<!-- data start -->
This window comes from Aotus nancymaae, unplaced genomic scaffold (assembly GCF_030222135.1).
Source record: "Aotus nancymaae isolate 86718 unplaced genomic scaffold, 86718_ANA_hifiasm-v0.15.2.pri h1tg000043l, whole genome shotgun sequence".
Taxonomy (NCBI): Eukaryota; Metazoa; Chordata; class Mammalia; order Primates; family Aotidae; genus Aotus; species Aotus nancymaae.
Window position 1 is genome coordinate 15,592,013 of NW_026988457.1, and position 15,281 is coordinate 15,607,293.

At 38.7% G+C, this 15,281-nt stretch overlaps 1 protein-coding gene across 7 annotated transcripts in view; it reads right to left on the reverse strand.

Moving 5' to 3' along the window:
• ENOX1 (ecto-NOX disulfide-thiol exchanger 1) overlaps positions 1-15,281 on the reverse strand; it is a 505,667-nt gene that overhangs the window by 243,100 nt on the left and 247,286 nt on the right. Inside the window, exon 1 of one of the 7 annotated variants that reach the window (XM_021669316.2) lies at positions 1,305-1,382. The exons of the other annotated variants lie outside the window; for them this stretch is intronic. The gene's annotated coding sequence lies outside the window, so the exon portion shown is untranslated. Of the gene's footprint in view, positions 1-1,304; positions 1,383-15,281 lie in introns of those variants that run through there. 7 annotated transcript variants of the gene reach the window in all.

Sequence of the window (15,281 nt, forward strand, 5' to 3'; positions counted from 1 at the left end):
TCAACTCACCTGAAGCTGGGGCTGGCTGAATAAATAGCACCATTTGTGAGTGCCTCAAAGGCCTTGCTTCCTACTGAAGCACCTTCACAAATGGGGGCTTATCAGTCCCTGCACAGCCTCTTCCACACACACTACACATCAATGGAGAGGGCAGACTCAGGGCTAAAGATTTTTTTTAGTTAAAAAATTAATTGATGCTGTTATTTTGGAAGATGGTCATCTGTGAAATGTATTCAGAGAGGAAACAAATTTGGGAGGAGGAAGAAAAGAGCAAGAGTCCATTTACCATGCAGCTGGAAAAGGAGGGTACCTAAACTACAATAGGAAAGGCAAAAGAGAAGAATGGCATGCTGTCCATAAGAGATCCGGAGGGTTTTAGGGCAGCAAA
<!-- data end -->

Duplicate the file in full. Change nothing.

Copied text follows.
This window comes from Aotus nancymaae, unplaced genomic scaffold (assembly GCF_030222135.1).
Source record: "Aotus nancymaae isolate 86718 unplaced genomic scaffold, 86718_ANA_hifiasm-v0.15.2.pri h1tg000043l, whole genome shotgun sequence".
Taxonomy (NCBI): Eukaryota; Metazoa; Chordata; class Mammalia; order Primates; family Aotidae; genus Aotus; species Aotus nancymaae.
Window position 1 is genome coordinate 15,592,013 of NW_026988457.1, and position 15,281 is coordinate 15,607,293.

At 38.7% G+C, this 15,281-nt stretch overlaps 1 protein-coding gene across 7 annotated transcripts in view; it reads right to left on the reverse strand.

Moving 5' to 3' along the window:
• ENOX1 (ecto-NOX disulfide-thiol exchanger 1) overlaps positions 1-15,281 on the reverse strand; it is a 505,667-nt gene that overhangs the window by 243,100 nt on the left and 247,286 nt on the right. Inside the window, exon 1 of one of the 7 annotated variants that reach the window (XM_021669316.2) lies at positions 1,305-1,382. The exons of the other annotated variants lie outside the window; for them this stretch is intronic. The gene's annotated coding sequence lies outside the window, so the exon portion shown is untranslated. Of the gene's footprint in view, positions 1-1,304; positions 1,383-15,281 lie in introns of those variants that run through there. 7 annotated transcript variants of the gene reach the window in all.

Sequence of the window (15,281 nt, forward strand, 5' to 3'; positions counted from 1 at the left end):
TCAACTCACCTGAAGCTGGGGCTGGCTGAATAAATAGCACCATTTGTGAGTGCCTCAAAGGCCTTGCTTCCTACTGAAGCACCTTCACAAATGGGGGCTTATCAGTCCCTGCACAGCCTCTTCCACACACACTACACATCAATGGAGAGGGCAGACTCAGGGCTAAAGATTTTTTTTAGTTAAAAAATTAATTGATGCTGTTATTTTGGAAGATGGTCATCTGTGAAATGTATTCAGAGAGGAAACAAATTTGGGAGGAGGAAGAAAAGAGCAAGAGTCCATTTACCATGCAGCTGGAAAAGGAGGGTACCTAAACTACAATAGGAAAGGCAAAAGAGAAGAATGGCATGCTGTCCATAAGAGATCCGGAGGGTTTTAGGGCAGCAAA